- Airborne particles are smaller than respiratory droplets
- Unlike respiratory droplets, airborne particles can stay in the air for hours
- Airborne particles also can be spread from more than six feet away
The Centers for Disease Control and Prevention has once again reversed its stance regarding the spread of the coronavirus by airborne transmission.
The public health agency had previously updated its website on Sept. 18 to reflect that the virus could be transmitted by aerosols—airborne particles smaller and more buoyant than respiratory droplets—even when an infected person was standing more than six feet away. The website even stated that these aerosols were “the main way the virus spreads.”
However, after a CNN report picked up on the change on Sept. 20, the CDC backtracked just one day later, claiming that the updated information had stemmed from an unreviewed draft that did not reflect their “current state of knowledge.”
“Unfortunately, an early draft of a revision went up without any technical review,” Jay Butler, the CDC’s deputy director for infectious disease, said in a statement to the Washington Post.
But in an update on Oct. 5, the CDC flip-flopped yet again, stating that we should not rule out an airborne transmission. The website now says that the virus can be spread “by exposure to [the] virus in small droplets and particles that can linger in the air for minutes to hours.”
The CDC’s official stance still maintains that COVID-19 is spread primarily through respiratory droplets from “close contact from person to person.” Now, it admits that the virus “may be able to infect people who are further than six feet away from the person who is infected or after that person has left the space.” In other words, the coronavirus is airborne.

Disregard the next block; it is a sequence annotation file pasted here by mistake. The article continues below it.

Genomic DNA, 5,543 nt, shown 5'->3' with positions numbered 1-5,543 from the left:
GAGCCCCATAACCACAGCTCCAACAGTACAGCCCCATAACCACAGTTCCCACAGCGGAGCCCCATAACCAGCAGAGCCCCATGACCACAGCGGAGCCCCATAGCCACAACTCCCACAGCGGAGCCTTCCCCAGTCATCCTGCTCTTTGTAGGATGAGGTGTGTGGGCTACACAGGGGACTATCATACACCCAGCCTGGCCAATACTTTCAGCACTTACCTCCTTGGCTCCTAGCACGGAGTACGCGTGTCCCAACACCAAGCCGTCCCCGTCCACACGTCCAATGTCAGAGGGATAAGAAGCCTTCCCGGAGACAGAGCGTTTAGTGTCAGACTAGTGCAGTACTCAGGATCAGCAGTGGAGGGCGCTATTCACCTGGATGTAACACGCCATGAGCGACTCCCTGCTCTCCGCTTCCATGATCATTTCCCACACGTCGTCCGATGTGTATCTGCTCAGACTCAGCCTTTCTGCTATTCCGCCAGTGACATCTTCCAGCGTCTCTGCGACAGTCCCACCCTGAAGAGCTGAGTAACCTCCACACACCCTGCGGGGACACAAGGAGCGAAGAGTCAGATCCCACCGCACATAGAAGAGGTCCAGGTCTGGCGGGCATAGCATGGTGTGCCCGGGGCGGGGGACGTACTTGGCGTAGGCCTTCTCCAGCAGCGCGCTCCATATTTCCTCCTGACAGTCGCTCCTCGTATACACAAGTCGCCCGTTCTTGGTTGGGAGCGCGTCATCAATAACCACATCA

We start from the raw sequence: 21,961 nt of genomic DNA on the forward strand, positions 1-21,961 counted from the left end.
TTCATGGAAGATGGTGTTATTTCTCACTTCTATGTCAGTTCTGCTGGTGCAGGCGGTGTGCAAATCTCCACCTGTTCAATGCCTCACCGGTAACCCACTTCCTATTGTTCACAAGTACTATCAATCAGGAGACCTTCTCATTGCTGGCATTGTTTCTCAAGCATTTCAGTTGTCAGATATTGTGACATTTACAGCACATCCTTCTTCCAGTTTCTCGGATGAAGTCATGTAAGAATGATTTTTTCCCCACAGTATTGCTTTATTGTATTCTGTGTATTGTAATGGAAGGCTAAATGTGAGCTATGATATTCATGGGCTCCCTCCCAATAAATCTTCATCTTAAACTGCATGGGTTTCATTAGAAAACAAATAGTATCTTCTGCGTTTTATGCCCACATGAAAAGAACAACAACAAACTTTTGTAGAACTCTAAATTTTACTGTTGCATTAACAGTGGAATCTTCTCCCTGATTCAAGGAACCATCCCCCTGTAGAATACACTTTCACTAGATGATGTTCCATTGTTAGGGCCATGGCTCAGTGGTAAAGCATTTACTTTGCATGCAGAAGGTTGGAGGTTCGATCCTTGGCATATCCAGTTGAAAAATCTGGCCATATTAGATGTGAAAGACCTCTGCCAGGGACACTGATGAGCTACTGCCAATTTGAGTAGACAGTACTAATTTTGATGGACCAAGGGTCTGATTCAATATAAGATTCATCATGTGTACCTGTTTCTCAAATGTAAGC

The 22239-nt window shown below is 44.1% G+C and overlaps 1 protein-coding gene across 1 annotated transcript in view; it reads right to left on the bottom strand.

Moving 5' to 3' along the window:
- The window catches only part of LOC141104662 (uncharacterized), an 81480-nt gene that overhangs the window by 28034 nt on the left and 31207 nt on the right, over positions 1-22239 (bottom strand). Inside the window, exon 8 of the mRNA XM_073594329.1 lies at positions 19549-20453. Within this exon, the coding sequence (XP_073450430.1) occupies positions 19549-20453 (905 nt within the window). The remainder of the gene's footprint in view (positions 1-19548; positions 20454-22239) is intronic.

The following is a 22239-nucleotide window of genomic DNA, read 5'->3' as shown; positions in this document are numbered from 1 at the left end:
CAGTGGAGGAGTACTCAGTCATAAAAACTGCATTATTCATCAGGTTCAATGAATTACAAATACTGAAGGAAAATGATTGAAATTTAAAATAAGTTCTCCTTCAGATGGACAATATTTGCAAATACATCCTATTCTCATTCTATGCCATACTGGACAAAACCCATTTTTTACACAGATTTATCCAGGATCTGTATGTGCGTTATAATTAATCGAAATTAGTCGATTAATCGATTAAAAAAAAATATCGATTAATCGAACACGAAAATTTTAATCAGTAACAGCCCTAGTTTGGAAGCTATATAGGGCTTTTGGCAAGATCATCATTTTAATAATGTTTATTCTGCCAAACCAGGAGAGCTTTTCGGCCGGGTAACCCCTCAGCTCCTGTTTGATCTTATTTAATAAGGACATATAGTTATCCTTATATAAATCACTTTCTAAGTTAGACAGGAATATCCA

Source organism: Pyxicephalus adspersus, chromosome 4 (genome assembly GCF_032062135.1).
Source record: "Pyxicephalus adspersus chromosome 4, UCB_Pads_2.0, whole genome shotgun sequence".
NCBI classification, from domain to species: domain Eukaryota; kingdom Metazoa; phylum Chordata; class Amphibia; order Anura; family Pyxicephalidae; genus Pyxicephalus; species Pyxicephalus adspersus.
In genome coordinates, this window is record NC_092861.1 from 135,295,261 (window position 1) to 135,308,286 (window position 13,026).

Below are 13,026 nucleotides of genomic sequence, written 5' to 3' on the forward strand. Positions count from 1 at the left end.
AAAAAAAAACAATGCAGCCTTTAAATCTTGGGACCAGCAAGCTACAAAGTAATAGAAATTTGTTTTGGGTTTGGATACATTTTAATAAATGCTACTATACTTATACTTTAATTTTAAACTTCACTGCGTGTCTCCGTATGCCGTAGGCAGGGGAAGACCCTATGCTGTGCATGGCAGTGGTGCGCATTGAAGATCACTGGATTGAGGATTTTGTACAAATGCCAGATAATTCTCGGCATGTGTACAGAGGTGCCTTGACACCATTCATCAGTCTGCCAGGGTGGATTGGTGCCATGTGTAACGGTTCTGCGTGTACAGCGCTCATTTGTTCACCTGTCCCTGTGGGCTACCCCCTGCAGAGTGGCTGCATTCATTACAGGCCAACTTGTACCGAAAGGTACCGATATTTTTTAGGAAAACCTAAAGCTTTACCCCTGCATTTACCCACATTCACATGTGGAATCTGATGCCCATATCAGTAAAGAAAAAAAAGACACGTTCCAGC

“There is evidence that under certain conditions, people with COVID-19 seem to have infected others who were more than six feet away,” the updated language reads. “These transmissions occurred within enclosed spaces that had inadequate ventilation. Sometimes the infected person was breathing heavily, for example, while singing or exercising.”
In July, the World Health Organization updated its own guidelines on modes of transmission to include airborne particles after more than 200 scientists co-signed a letter urging the agency to do so.
“We are concerned that the lack of recognition of the risk of airborne transmission of COVID-19 and the lack of clear recommendations on the control measures against the airborne virus will have significant consequences,” the letter stated. “People may think they are fully protected by adhering to the current recommendations, but in fact, additional airborne interventions are needed.”
Bill Gates has since offered sharp criticism of the CDC and FDA, in that the Trump administration-led agencies can’t be trusted to keep Americans safe. Shortly after the WHO letter was published, President Trump issued a formal notice to the United Nations that the U.S. would withdraw from the organization—though the official departure is not expected to take effect until sometime in 2021.